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LA’s Secret Movie Club is about building a community

Liz Sanchez and Daniel Shin Jun 13, 2019
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Craig Hammill, founder of the Secret Movie Club, in front of the Vista Theatre in Los Angeles.
Daniel Shin/Marketplace

Summer is nearly here, which means more time by the pool, vacationing with friends and family, and going to the movies. A trip to the movie theater is a routine: You buy your ticket, sit down, watch the film and go home. But that’s not the case at the Secret Movie Club in the Los Feliz neighborhood of Los Angeles. Craig Hammill, founder and organizer of the club, talks about how he built a community of midnight movie enthusiasts.

Every weekend for Secret Movie Club, we show, right now, two to four films. We’ll show Alfred Hitchcock’s “The Birds,” Billy Wilder’s “Sunset Boulevard,” [Russ Meyer’s] “Faster, Pussycat! Kill! Kill!” [and Taika Waititi’s] “Hunt for the Wilderpeople.” Then we’ll show [John McTiernan’s] “Predator,” and they’re all great movies.

We introduce the movies and give some trivia about them, and then we encourage people to stay afterwards to talk about them. It really is a conversation. You can’t have a movie without an audience.

Back at [the University of Southern California] when I was an undergraduate, I formed a club called Screenings. And what Screenings did was show movies and bring speakers in. So cut to 20 years. I directed some commercials and webisodes and wrote some scripts. After I got married in 2015, I was trying to make a feature film and it collapsed.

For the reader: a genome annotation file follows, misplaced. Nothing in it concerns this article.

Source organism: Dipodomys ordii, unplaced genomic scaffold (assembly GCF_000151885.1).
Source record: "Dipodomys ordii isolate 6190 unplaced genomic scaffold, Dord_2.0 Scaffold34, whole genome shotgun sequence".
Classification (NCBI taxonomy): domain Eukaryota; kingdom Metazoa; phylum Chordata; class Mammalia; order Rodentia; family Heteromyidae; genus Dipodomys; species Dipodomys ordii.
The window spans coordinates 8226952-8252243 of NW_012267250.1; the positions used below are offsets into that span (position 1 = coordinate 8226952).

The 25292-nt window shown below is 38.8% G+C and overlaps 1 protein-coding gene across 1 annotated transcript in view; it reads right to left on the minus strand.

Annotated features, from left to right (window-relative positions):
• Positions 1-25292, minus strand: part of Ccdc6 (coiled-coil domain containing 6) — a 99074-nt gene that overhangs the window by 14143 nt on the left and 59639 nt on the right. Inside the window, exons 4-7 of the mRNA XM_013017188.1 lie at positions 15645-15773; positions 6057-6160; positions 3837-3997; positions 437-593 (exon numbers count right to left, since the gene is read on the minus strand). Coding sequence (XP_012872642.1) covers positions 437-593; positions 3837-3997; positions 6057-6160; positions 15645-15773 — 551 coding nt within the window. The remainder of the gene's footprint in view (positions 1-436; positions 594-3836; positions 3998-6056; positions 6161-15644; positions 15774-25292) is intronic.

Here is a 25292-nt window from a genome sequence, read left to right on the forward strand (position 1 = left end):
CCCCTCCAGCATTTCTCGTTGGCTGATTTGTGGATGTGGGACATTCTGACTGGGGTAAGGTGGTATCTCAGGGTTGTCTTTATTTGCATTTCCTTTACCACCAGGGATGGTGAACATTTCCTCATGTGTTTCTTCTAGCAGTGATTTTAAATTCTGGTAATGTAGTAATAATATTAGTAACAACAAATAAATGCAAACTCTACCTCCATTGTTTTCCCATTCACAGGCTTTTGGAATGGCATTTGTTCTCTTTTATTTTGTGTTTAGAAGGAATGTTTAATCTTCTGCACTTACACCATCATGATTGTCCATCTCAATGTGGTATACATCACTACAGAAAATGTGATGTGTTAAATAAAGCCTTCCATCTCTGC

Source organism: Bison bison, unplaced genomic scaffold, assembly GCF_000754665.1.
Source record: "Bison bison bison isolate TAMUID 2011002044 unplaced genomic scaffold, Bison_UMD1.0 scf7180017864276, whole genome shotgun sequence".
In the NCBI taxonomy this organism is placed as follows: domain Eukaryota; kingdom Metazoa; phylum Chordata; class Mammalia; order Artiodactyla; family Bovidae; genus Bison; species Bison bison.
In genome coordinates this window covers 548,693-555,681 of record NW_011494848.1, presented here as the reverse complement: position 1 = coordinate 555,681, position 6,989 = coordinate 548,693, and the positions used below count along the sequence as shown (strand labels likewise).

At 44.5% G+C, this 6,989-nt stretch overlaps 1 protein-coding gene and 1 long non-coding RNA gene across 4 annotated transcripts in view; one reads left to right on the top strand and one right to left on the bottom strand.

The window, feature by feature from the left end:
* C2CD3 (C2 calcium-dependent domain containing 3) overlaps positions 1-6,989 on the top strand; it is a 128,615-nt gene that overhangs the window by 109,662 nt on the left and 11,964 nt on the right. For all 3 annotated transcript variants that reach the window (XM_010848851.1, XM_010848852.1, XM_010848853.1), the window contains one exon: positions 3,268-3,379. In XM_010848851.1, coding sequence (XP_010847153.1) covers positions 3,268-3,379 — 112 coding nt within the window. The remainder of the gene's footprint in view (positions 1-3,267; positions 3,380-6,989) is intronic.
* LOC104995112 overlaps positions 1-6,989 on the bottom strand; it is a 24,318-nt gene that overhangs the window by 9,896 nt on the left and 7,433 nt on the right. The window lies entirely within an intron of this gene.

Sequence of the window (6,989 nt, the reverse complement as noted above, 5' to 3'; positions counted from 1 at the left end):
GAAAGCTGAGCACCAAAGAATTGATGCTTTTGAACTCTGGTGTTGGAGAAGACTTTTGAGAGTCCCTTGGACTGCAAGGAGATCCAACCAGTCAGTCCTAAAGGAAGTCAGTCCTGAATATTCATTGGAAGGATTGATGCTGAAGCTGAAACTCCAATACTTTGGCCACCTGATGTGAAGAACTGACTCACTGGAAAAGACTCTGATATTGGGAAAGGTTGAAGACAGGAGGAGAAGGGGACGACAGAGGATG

I talked to a lot of my friends who had made features, and they all said 51% of the game is learning about distribution, exhibition, advertising, marketing. Because if you don’t bring an audience to your movie, no one’s going to give you money to make a second movie. And this very quiet voice inside me reminded me of this club that I did at USC, and I thought, “Well, maybe if I could find a movie theater and show movies I love, I would be passionate about it, but I could learn about building an audience, marketing, exhibition, advertising.”

I emailed a lot of theaters around L.A. The one that would work with me was the Vista, which is this beautiful theater built in 1922, single screen in Los Feliz, and the owner, Lance Alspaugh, wrote me back and said, “Hey, we’re willing to let you show movies if you do them at midnight.”

Secret Movie Club has grown because it’s been community oriented, and we just continue to expand. But as we do it, we always try to do it from a place of loving movies and cinema, making sure everybody knows they’re part of the community. There’s no hierarchy, that’s really important to me. Hopefully that community is what we’re building.

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